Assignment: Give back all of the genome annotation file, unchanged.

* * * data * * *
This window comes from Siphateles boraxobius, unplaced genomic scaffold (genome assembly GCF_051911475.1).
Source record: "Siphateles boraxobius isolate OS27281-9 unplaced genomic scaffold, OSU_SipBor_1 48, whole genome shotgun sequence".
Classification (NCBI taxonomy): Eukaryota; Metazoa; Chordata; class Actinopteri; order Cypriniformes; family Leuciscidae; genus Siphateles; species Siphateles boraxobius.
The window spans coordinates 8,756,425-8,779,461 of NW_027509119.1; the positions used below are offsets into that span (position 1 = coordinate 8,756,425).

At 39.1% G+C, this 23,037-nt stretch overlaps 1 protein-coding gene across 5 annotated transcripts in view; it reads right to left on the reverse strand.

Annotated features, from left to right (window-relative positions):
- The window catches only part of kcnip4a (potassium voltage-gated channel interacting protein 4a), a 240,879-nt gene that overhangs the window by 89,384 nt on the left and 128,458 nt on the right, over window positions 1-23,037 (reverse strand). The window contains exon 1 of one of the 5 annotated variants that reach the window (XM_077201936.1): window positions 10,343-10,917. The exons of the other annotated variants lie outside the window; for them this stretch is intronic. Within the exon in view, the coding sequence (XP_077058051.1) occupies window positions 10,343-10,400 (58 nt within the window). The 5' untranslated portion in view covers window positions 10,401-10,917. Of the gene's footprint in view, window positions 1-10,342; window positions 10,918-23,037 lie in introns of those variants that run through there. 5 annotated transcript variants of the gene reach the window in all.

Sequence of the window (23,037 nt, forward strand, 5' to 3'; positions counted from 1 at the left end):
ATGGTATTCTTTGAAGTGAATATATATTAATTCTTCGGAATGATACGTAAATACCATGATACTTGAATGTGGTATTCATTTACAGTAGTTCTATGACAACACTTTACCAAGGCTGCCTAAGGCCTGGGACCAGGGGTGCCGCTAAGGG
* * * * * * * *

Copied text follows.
This window comes from Siphateles boraxobius, unplaced genomic scaffold (genome assembly GCF_051911475.1).
Source record: "Siphateles boraxobius isolate OS27281-9 unplaced genomic scaffold, OSU_SipBor_1 48, whole genome shotgun sequence".
Classification (NCBI taxonomy): Eukaryota; Metazoa; Chordata; class Actinopteri; order Cypriniformes; family Leuciscidae; genus Siphateles; species Siphateles boraxobius.
The window spans coordinates 8,756,425-8,779,461 of NW_027509119.1; the positions used below are offsets into that span (position 1 = coordinate 8,756,425).

At 39.1% G+C, this 23,037-nt stretch overlaps 1 protein-coding gene across 5 annotated transcripts in view; it reads right to left on the reverse strand.

Annotated features, from left to right (window-relative positions):
- The window catches only part of kcnip4a (potassium voltage-gated channel interacting protein 4a), a 240,879-nt gene that overhangs the window by 89,384 nt on the left and 128,458 nt on the right, over window positions 1-23,037 (reverse strand). The window contains exon 1 of one of the 5 annotated variants that reach the window (XM_077201936.1): window positions 10,343-10,917. The exons of the other annotated variants lie outside the window; for them this stretch is intronic. Within the exon in view, the coding sequence (XP_077058051.1) occupies window positions 10,343-10,400 (58 nt within the window). The 5' untranslated portion in view covers window positions 10,401-10,917. Of the gene's footprint in view, window positions 1-10,342; window positions 10,918-23,037 lie in introns of those variants that run through there. 5 annotated transcript variants of the gene reach the window in all.

Sequence of the window (23,037 nt, forward strand, 5' to 3'; positions counted from 1 at the left end):
ATGGTATTCTTTGAAGTGAATATATATTAATTCTTCGGAATGATACGTAAATACCATGATACTTGAATGTGGTATTCATTTACAGTAGTTCTATGACAACACTTTACCAAGGCTGCCTAAGGCCTGGGACCAGGGGTGCCGCTAAGGG